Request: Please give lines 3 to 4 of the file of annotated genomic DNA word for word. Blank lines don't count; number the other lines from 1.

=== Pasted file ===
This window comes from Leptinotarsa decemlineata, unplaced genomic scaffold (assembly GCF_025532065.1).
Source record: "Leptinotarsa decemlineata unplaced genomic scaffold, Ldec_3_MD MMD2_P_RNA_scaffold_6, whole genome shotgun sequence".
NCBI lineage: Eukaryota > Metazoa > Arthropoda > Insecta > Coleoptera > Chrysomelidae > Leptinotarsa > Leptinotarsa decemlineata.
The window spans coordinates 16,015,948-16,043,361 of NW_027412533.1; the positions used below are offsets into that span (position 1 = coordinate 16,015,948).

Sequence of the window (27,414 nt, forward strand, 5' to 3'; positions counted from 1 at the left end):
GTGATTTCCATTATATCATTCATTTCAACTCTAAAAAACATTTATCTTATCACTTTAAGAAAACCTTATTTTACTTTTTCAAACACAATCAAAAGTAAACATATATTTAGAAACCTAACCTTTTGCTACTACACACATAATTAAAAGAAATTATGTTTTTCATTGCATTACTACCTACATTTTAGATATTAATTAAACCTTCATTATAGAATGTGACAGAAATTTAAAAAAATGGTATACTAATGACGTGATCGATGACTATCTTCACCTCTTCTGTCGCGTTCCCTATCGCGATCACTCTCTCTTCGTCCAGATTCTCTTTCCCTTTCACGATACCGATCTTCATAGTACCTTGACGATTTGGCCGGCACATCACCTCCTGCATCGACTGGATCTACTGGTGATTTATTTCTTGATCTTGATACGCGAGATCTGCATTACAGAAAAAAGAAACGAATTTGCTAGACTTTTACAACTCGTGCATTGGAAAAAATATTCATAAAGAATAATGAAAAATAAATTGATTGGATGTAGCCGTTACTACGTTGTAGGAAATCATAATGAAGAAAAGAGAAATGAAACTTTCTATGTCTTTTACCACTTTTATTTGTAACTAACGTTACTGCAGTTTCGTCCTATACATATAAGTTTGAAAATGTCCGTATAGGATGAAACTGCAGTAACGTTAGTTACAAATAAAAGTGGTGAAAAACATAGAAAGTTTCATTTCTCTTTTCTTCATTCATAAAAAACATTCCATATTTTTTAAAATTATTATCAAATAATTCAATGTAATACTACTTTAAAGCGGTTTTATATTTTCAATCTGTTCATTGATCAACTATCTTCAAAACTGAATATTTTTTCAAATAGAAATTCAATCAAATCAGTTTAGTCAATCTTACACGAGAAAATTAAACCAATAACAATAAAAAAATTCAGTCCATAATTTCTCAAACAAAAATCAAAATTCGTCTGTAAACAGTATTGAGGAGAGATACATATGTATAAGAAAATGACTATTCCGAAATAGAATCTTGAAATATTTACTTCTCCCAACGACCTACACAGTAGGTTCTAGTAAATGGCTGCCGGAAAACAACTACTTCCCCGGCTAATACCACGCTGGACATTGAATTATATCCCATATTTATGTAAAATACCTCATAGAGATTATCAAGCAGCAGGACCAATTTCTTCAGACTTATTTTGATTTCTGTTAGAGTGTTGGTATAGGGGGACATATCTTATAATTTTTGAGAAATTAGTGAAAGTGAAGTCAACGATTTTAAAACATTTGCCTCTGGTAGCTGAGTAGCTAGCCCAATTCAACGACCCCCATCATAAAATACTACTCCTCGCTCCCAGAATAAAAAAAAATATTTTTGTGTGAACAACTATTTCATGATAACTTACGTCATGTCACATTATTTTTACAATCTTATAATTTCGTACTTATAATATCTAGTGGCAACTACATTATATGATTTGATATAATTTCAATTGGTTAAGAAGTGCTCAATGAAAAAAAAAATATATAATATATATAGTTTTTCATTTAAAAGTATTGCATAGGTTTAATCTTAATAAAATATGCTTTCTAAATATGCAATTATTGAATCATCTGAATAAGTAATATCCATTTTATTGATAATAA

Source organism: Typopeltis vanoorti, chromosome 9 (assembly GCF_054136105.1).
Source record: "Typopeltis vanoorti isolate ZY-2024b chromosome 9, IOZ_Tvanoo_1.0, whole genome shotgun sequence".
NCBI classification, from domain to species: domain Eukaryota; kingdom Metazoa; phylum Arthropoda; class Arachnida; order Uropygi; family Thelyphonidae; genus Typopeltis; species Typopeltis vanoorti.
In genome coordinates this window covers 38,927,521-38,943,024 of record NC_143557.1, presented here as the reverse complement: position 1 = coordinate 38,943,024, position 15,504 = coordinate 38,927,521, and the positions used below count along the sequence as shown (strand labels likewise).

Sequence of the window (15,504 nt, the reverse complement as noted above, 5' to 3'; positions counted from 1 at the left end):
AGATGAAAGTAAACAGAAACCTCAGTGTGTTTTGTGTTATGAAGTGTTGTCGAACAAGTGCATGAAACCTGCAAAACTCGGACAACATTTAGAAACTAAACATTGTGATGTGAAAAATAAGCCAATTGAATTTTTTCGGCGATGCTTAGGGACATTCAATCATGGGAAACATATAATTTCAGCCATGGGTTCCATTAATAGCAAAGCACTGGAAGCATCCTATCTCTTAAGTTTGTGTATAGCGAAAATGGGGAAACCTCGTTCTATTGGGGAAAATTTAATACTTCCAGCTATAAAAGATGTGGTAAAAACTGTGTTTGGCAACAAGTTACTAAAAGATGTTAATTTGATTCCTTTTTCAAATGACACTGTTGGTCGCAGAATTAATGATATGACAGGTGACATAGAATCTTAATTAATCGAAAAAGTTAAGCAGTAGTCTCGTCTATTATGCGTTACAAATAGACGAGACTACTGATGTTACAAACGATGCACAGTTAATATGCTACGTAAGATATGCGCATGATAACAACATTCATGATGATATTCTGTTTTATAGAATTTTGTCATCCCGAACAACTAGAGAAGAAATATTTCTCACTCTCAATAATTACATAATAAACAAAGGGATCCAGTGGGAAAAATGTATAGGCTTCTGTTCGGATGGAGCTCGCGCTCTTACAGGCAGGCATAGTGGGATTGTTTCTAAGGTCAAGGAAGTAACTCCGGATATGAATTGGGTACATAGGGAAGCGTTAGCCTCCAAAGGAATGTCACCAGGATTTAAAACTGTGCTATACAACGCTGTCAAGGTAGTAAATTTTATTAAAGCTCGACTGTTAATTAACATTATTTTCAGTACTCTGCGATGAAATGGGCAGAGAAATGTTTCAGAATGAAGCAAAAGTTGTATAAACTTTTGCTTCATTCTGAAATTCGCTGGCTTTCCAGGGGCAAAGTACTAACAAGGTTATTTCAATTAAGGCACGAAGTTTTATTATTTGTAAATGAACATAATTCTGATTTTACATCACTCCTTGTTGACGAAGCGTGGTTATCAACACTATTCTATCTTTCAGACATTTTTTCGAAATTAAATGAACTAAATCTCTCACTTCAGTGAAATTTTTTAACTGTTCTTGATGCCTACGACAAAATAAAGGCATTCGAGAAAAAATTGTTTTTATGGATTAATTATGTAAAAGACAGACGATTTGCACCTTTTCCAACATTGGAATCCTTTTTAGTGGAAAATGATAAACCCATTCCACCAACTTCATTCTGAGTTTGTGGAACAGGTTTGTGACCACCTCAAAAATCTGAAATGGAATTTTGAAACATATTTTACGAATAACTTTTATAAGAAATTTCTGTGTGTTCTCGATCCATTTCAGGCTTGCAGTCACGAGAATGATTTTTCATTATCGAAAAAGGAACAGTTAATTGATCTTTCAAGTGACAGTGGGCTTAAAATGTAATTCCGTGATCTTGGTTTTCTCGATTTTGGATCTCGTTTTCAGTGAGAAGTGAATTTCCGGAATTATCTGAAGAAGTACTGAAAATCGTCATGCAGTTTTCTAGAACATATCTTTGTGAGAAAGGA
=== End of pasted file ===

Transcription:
NCBI lineage: Eukaryota > Metazoa > Arthropoda > Insecta > Coleoptera > Chrysomelidae > Leptinotarsa > Leptinotarsa decemlineata.
The window spans coordinates 16,015,948-16,043,361 of NW_027412533.1; the positions used below are offsets into that span (position 1 = coordinate 16,015,948).